I really enjoyed Kirsten’s Dunne’s talk because she addressed a challenge that all conservators face regardless of their specialty. That is developing economically viable and sustainable solutions for collections management which are flexible enough to anticipate and adapt to a future that includes an increasing amount of time-based media and other conceptual or intangible works of art. Ms. Dunne, a trained paper conservator, has nobly volunteered to take on this challenge in addition to her regular duties because, as in many institutions facing cuts and austerity measures, there is no budget for a full time, time-based media conservator at the GMA. So, how is she faring and what advice does she have for the rest of us?
The Scottish National Gallery of Modern Art currently has around 20 time-based media works. The first challenge that Ms. Dunne faced was to locate each one and manipulate Mimsey, the GMA’s CMS, to make sure that each was properly characterized and documented. She stressed the importance of an artist questionnaire or interview at the time that each piece is acquired. This is the best way to insure that the information gathered is accurate and also an appropriate time to make a record of any contemporary technology that may be required to display the work (such as a VHS or laser disk player, projectors, or sound equipment). This information is especially important if your institution has purchased a master copy for loan and repeat display, as opposed to an exhibition copy that must be disposed of after a single showing. The legal implications of this had never occurred to me, nor the fact that proper and complete erasure of an artwork can be an issue. This was part of the underlying theme of Ms. Dunne’s talk which cast the conservator as ethicist. It became her job to answer legal and moral questions about the work such as ‘How many copies can be displayed simultaneously?’ and “Who should have access to the digital files?” She said that she was compelled to question who she was as a professional and that the exercise ultimately reinforced her confidence in her own knowledge base and the ethical principles which she cultivated during her training.
Ms. Dunne went on to say that one excellent source of guidance was “Matters in Media Art,” a collaboration between MoMA, SFMoMA, the New Art Trust (NAT), and Tate, which has an established time-based media lab. The project, which can be found here, is “designed to provide guidelines for care of time-based media works of art.” The templates provided her with a list of questions which assissted her research and shaped her approach to documentation. Gradually, she said that she began to “close the knowledge gap,” and to implement some quick organizational strategies. These included:
1. Physically consolidating time-based media works in storage and documenting their new locations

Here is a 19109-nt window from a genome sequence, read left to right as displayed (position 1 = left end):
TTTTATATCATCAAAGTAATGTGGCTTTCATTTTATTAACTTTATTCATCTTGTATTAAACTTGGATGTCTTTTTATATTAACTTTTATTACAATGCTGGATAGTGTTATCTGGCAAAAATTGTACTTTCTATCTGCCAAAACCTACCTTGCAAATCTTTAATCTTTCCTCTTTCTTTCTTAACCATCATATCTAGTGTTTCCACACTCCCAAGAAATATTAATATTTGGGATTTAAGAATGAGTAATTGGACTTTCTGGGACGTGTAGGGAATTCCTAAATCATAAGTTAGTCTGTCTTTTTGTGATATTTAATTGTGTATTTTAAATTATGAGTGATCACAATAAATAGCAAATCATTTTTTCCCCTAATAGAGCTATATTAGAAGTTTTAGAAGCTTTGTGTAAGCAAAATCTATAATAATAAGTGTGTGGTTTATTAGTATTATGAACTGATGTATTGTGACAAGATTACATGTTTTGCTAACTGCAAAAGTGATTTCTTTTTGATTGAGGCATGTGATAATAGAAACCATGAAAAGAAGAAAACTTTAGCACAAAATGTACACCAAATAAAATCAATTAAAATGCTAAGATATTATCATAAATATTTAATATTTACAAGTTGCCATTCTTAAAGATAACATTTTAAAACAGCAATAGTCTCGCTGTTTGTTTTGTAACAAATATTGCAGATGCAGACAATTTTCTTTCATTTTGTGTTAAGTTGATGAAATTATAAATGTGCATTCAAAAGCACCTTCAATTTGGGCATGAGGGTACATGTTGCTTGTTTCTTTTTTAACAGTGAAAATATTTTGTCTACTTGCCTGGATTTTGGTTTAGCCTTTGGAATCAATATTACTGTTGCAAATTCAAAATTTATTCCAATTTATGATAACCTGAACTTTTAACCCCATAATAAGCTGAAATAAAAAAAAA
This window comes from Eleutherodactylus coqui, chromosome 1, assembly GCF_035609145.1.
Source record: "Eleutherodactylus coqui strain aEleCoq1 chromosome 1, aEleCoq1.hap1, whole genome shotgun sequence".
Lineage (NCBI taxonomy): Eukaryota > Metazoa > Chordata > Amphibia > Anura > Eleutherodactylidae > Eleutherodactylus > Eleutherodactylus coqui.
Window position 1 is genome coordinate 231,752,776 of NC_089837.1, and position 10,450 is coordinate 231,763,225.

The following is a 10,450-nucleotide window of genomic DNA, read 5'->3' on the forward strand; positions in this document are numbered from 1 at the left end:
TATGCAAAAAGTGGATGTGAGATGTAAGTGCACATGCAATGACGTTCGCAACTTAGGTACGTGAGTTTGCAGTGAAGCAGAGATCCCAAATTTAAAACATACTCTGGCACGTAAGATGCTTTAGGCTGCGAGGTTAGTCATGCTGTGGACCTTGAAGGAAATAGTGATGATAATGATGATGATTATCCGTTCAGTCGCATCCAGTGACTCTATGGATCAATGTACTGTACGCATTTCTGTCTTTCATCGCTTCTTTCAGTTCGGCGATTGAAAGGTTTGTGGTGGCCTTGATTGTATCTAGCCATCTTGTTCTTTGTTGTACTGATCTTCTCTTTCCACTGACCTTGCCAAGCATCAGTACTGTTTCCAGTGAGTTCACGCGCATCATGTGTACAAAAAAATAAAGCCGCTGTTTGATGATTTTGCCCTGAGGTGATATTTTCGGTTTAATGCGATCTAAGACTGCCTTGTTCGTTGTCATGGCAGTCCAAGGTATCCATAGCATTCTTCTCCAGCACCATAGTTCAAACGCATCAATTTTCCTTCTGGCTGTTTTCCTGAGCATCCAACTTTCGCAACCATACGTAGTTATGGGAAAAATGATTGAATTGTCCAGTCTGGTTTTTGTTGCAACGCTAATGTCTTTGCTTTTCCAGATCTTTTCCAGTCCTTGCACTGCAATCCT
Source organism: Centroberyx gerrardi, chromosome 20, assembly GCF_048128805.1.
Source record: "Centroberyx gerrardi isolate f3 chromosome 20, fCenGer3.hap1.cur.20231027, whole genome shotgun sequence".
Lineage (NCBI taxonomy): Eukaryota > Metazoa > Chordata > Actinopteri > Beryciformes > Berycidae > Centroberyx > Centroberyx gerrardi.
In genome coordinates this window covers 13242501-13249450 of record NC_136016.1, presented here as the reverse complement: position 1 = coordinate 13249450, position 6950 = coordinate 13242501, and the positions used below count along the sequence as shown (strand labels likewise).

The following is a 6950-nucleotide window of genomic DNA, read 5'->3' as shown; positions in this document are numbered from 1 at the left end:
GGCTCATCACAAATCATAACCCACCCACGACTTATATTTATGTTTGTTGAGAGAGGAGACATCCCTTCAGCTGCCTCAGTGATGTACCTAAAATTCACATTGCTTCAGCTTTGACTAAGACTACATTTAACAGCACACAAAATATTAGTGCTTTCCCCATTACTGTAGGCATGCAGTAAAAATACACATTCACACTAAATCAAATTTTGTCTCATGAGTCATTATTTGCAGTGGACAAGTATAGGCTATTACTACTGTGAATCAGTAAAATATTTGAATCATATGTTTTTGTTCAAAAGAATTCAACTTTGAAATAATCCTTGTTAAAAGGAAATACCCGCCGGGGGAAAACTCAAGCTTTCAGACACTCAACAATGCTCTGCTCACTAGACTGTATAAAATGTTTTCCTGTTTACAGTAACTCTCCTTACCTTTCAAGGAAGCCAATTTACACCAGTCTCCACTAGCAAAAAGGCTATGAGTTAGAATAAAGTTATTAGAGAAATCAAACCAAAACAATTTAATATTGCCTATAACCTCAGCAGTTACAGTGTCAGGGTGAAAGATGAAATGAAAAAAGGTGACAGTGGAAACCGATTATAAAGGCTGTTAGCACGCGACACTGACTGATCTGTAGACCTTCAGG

2. Entering new information fields and consistent keywords in the museum’s CMS in order to describe and track pieces and
3. Drafting a preservation management plan for electronic and time-based media, which included an “Equipment Asset Register” to track on site audio visual equipment and which could be programed to send an alert when that equipment was in danger of expiring
Ms. Dunne offered some excellent advise for any conservator who is faced with unfamiliar materials and formats, namely:
1. Trust Your Instincts because the broader principles of conservation will hold true and
2. Embrace the Chaos! because the best way to learn is by doing.
She also talked about the value of involving your colleagues such as curators, registrars, and IT staff. Sometimes it can be a challenge just to get others to recognize that a conservator should be involved from the beginning regarding decisions about display and storage, even if there is nothing currently “wrong” with the piece. Often, a general lack of experience with new media pieces leads to fear, and consequently, neglect. She explained that she was able to barter her time and expertise with time-based media conservators at other institutions whose experience proved to be invaluable. In fact, interinstitutional sharing can extend to those ancillary components like betamax machines or tape decks, and she suggested partnering with other institutions to create a repository of such devices. This approach can cultivate good will and also form a visible, public partnership.
In summary, Ms. Dunne found that while establishing her museum’s nascent draft of core guidelines for conserving and exhibiting time-based media was challenging, it was a rewarding experience. She reported that she made allies in the field, added to personal and institutional knowledge of the collection, and came to regard herself as “a conservator” rather than “a paper conservator” who was prepared for the challenges posed by an evolving artistic landscape. Her concluding words to institutions were these: “ If there is someone on your staff who wants to take on a similar project or responsibility for your time-based media collection, give them that freedom! You will benefit tremendously.” And to educators and conservation professionals: “Continue to act as mentors. I’ve been lucky to have the support of those in the field.”